I call this post shrinking and acceptance because both of these things have happened with my desmoid tumour recently! My tumour has been stable since the start of the year, not to mention continually shrinking, and this has helped me accept it as part of my body that will probably always be there, but now I feel confident that it can be controlled and I am under great care.
I’m really happy with how my hair is growing out. A month or so ago I sacrificed some length, to give my hair some shape – and now I can really see the difference it makes. My fringe is long enough now to do some fun twists and braids, and when my hair is straight it forms a really nice pixie 🙂
It’s a topic I’ve been avoiding writing about, but a pretty significant part of my story and where I am today. I was in the middle of chemo and about to start a new experimental treatment when my boyfriend of 6 years broke up with me at the start of the year.
Recently I got some news that was not so great about new complications with my FAP condition, that has challenged my positivity and made me once again come face-to-face with the devastating and unfair disease that FAP is. Continue reading
Last week I was so lucky and excited to stand by the side of my good friend as she got married. I was so worried about what I would be able to do with my hair as it is still very short – but the hairdresser was very nifty and managed to do a braid for me, which also matched the styles of the other bridesmaids with longer hair. Most importantly, the bride looked absolutely stunning 🙂
Appointments and adding a new doctor to my list every year.
Blood tests, so many that I no longer flinch when the needle goes in.
Confusion, navigating the confusing world of the unknown.
Dehydration and still taking a long time to realise when I am dehydrated.
Enduring the hard days.
Fatigue, learning that fatigue is much more than being tired.
Grief for my life before diagnosis.
Hope for more research, treatment options and my desmoid to disappear.
Intuition, knowing my own body and when something doesn’t feel right.
Juggling multiple things at once.
Kindness of people around me.
Laughter, it’s the best medicine for me.
Maturity, learning so much more about myself and what I’m capable of.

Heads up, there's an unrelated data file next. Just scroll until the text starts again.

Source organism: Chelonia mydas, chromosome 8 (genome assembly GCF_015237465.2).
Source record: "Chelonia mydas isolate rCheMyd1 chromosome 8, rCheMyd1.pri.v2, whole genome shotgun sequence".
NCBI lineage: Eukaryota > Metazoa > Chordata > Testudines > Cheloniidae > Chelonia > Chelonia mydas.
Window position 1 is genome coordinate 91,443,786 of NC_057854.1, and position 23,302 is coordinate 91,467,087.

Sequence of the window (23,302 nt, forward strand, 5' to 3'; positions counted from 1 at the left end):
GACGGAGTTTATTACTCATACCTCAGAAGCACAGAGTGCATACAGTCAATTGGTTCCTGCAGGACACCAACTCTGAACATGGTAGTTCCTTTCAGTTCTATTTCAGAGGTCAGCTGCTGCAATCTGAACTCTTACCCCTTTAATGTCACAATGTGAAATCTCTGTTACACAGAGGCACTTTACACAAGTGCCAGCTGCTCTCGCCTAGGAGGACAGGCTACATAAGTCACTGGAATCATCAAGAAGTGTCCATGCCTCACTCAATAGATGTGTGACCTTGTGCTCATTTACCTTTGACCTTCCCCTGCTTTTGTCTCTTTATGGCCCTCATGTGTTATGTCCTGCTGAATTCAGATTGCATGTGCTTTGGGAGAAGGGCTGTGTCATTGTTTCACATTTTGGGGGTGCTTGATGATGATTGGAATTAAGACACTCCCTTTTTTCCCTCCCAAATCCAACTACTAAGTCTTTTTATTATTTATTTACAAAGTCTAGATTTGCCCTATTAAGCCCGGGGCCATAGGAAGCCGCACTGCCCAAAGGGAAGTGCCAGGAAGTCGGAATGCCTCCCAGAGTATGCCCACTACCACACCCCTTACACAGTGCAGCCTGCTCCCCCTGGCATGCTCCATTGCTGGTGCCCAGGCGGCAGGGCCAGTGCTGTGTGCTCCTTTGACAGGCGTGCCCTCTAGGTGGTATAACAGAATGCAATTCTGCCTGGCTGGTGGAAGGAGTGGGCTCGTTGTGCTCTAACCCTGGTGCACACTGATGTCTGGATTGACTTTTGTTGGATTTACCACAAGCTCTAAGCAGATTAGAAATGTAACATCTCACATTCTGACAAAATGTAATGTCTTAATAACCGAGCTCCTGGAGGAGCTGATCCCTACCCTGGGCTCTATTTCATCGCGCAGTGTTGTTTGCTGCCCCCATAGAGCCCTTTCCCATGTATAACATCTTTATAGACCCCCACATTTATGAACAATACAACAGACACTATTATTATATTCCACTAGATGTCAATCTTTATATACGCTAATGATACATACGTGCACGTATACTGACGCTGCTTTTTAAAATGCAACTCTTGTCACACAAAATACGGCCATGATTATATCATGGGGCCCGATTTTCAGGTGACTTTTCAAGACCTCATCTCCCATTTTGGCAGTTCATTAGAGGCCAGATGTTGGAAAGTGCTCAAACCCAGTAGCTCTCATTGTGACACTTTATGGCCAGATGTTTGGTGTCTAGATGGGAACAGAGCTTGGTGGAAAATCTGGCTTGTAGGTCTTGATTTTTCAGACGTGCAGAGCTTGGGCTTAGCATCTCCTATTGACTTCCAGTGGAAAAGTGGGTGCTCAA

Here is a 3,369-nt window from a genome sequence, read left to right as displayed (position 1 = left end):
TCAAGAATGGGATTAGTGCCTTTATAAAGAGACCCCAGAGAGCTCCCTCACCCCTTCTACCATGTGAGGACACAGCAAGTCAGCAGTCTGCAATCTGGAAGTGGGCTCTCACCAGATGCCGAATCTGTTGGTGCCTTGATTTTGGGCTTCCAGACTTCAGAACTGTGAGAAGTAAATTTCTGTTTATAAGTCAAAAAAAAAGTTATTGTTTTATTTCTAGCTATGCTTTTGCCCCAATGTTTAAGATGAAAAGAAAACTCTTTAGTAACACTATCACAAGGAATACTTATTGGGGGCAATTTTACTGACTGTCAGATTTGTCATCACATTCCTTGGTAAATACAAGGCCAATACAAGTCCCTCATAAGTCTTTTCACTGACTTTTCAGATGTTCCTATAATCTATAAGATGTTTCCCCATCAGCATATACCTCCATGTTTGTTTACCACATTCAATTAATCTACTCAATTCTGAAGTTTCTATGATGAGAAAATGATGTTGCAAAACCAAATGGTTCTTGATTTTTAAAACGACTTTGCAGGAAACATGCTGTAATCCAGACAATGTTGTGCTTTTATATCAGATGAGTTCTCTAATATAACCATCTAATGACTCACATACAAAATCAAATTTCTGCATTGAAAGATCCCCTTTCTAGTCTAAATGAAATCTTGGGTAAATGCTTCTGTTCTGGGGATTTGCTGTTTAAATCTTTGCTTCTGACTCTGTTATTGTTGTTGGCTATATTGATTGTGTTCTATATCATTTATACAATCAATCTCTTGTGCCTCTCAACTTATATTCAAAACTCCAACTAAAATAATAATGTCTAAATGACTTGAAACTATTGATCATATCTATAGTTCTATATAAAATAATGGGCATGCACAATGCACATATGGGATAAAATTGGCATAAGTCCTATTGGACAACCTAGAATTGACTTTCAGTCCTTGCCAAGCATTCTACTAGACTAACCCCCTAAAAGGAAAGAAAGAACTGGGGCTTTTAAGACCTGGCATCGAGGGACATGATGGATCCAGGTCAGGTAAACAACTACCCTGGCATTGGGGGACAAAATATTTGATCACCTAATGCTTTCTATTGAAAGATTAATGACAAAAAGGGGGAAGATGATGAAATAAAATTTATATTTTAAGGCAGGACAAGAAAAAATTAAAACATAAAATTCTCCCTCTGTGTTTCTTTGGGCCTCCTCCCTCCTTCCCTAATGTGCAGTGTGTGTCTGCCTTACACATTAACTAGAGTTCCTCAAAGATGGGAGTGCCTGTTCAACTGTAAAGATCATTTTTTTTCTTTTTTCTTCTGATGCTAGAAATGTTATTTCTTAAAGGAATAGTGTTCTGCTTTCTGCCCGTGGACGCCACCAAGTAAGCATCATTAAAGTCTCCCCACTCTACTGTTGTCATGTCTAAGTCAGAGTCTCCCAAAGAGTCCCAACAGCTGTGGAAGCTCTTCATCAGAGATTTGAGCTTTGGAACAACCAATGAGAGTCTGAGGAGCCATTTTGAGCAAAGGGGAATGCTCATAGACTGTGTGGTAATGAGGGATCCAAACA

Nurses, being under great care every time I go for treatment, a procedure or surgery.
Operations and recovery.
Positivity, trying to be positive whenever I can.
Questions, endless questions.
Research, I’m great at searching google these days.
Support from my family, friends, nurses and doctors.
Trials, when you’re rare, you need to take experimental drug options that are available.
Ureteric stents to protect my kidneys.
Vacations to have something to look forward to (I would usually say holidays but I’ve already used H!).
Work, feeling lucky I can still work full time and have that routine.
X-rays and scans, “breathe in and hold your breath”….”breathe”.
Yearly endoscopies to check for polyps.
Zzzzzz on the days I need extra sleep.
Next week on September 11 it’s been 2 years since my proctocolectomy, where my entire large bowel was removed and a j-pouch was made from my small intestine to act as my large bowel. Life has changed for better and worse in that time period, but overall I think that my surgery and illness has in a strange way had a positive impact on my life ever since.
I made a welcomed discovery today that not only is my hair long enough now to straighten the crazy chemo curls a bit more easily, I also have a full fringe!
For the first time since my surgeries and desmoid tumour, I went on holiday overseas, to Hawaii, with my rare diseases in tow. I was so nervous in the lead up, as with me… whenever I end up in hospital it is usually out of the blue and the last thing I wanted was to end up in hospital overseas. Luckily all went smoothly and I had an amazing time soaking up the sunshine and catching up with my good friend who showed me around the island!
It was also the first time going on a long plane trip since having my j-pouch (aka no large colon). I know that the altitude can cause a few problems so I was worried that on a 10 hour flight I’d be in and out of the bathroom a lot – but actually on both flights I had no issues at all and with my trusty aisle seat a bathroom was always nearby.
Taking a trip for me now means I have to do a bit more preparing with my travel insurance, doctors letters and making sure I have packed my medications – but it is do-able and this trip has shown I can get away with minimal issues, even while on active treatment for this desmoid tumour.
There’s something about getting on a plane and going far, far away that really made me feel I’d had a proper break from work and all the medical appointments associated with my current treatment.
I smile to put on a brave face.
I smile to distract myself from my worst fears.
I smile to feel normality.
I smile because I have supportive family and friends.
I smile to show I’m more than my illness.
I smile because I have a future.
I smile because there is hope.